Canadian Summer, Mama and Softball.

Image credits: Cintia Freitas

Summer of 2019.

36 (and a half) year old me, grass and dirt fields, 27 ounce end-loaded Louisville, cleats, gloves, SPN balls, and softball friends. That about sums it all up. Well at least on the face of it.

I don’t know if I can put words to it all. Words that dig deep and show what it means to me.

When you’re as old as you are.. have a family… work… commitments…you get the drift. When you’re desperately counting on your beloved support system in the form of your husband, parents, relatives, babysitters just so you can make it to the game.

When you’re bubble-wrapped with labels : Muslim Pakistani Canadian Immigrant Woman who isn’t expected to play sports at this age….let alone feel so passionate about a sport that is quite unknown in her culture.

It’s especially harder because it’s always been there. I first learned how to play Softball at school in Quetta(God Bless our principal for introducing the game to us)… more than 2 decades ago. A city where this was as alien as well.. aliens themselves. And then I caught a few glimpses of it in the hot and eager Lahori summers of grades 9 and 10. And that was that. I’d thought this chapter was closed forever. Until it wasn’t.

It’s especially harder when there is always the possibility of injury on the field.. and a mom of 3 can’t really afford that now can she ? A bruised eye.. a broken thumb…a twisted ankle or worse. Or when on some days your post-game body seeks mercy and tons of Tylenol because it hurts everywhere. But you get back up on your life-horse and trot on.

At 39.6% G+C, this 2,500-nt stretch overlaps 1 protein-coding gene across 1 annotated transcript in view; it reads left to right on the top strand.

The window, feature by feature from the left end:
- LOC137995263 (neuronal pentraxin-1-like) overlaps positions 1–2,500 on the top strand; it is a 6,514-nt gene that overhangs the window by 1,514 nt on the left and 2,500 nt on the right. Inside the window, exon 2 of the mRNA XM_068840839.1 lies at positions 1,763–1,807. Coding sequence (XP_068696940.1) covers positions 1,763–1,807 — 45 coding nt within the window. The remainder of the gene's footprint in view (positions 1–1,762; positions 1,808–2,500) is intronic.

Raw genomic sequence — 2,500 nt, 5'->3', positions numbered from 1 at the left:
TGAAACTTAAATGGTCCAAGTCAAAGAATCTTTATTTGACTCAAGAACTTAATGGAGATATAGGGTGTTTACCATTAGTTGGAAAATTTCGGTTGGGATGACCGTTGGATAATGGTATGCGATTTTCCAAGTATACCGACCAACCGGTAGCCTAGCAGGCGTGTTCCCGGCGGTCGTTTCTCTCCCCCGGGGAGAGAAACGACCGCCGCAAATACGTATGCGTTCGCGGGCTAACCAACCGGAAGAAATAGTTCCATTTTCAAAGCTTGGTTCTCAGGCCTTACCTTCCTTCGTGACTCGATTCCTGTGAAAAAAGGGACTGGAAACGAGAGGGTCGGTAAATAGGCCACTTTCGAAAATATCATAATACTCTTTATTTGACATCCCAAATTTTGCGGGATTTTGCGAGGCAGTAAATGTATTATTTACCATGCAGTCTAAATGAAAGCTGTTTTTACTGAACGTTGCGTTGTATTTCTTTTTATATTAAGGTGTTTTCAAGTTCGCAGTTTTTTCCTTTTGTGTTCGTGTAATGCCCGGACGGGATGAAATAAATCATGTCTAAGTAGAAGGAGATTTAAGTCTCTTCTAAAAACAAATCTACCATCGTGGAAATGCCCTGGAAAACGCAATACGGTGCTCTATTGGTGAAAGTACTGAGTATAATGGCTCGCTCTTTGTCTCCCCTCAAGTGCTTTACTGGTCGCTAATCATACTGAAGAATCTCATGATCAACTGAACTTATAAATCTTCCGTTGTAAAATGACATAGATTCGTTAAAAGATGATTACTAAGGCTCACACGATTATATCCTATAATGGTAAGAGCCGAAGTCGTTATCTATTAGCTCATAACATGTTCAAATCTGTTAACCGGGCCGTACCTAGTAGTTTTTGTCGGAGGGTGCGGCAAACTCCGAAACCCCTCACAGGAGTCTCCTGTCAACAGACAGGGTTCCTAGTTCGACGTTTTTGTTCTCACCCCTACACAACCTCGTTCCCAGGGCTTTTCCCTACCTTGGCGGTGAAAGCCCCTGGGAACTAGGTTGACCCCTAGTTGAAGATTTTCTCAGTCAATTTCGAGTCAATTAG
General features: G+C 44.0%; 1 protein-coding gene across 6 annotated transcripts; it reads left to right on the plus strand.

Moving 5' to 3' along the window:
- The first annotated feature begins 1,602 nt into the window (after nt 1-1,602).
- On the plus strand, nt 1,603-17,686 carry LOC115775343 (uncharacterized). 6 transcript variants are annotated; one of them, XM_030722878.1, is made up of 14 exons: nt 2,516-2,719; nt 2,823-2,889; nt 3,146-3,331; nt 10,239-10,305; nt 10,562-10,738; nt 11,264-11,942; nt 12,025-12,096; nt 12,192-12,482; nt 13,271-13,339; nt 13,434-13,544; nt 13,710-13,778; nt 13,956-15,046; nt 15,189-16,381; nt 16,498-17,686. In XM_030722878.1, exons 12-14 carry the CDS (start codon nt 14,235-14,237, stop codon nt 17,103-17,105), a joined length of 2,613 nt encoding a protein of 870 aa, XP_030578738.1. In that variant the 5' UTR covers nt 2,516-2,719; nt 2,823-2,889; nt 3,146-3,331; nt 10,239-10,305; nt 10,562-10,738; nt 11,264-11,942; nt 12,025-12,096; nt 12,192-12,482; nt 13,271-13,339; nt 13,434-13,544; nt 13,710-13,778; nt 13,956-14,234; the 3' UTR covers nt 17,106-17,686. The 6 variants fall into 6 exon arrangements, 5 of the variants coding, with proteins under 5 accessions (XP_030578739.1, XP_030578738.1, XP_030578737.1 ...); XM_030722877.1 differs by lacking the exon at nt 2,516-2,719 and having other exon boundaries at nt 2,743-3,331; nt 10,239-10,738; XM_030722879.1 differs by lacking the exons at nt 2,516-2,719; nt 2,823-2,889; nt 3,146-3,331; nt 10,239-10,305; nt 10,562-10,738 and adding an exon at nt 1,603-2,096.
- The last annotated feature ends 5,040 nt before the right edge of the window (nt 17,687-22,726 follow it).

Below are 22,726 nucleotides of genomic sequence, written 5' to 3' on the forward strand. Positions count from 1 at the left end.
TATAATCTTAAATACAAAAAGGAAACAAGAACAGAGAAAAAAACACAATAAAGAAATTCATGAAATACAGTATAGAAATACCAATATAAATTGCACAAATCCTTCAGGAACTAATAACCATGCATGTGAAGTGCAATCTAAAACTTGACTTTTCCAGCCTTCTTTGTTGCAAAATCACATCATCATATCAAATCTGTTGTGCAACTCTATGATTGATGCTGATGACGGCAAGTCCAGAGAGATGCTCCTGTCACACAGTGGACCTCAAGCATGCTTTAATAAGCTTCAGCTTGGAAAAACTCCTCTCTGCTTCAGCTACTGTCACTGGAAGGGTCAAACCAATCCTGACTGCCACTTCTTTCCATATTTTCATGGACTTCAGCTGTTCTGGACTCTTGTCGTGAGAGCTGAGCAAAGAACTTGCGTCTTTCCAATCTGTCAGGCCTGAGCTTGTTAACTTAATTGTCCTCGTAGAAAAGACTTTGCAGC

It’s especially harder to explain it to those bewildered and amused looks you sometimes get when you say you play in a softball league.

“Wow really?! The super excited ones.

Or “Oh.. softball?!” The taunting ones.

Or just the silent observers.

Now don’t worry. That’s as hard as it gets.

Because from there on it’s all soul-bursting happy. From there on it’s about exuberant butterflies in the stomach and a galloping heartbeat as I run towards home plate or hear the whip of my bat. From there on it’s all about those liberating and self-defining moments spent playing ball.

And then it’s the women I play with. It’s a LOT about them you know. This passion resurfaced because of them and Sisterhood Softball League (SSL) I am here playing softball, because of SSL. The acceptance. The love. The sisterhood. The motivation. The encouragement. The will. My summers are all about this inspirational juice.

Growing up, I loved sports movies. The underdogs beating the odds at the end and what not! The skills, the training.. the perseverance….oh I savoured every scene. I don’t know if we truly fall under the category. But I do know that we’ve all grown immensely. From Act One of the scene till now… it’s a new ballgame for many of us! Patience. Skills. Getting a hold of anxiety and nerves. Determination. Not giving up even if it feels physically impossible. Learning from defeats and the wins. Keeping your head held high, but with humility. This 90 minute crash course is as real as it gets.

I see that a lot of us are on the same boats. Boats that are bursting on the seams with life. Boats that are sometimes hard to maneuver because docking on a shore for some downtime seems impossible. But still… we manage to sail on by. Every Sunday morning.. or every other nightly game… we steer our boats away from the noise and dock at this safe place … our safe place…on the softball field.

So yes. I still don’t think I can explain it. But as I keep playing every season there will come a day when I won’t find the need to explain it anymore. Even to myself.

Because at that point I might(or might not) have subdued those raised eyebrows , the bewilderment, those self-doubts. But that won’t matter. Because I might have made a difference where it does matter.

My children.

For them to see me taking time out for practice and strategy. To see me anxiously gearing up on Sunday mornings and tip-toeing out the door at 7 am. Or to see me coming back sweaty, dirty, sore but ecstatic. For them to see my eyes light up just at the mention of softball.

For them it will be a norm. Something that mama has to do. And eventually they’ll realize the urgency of it all.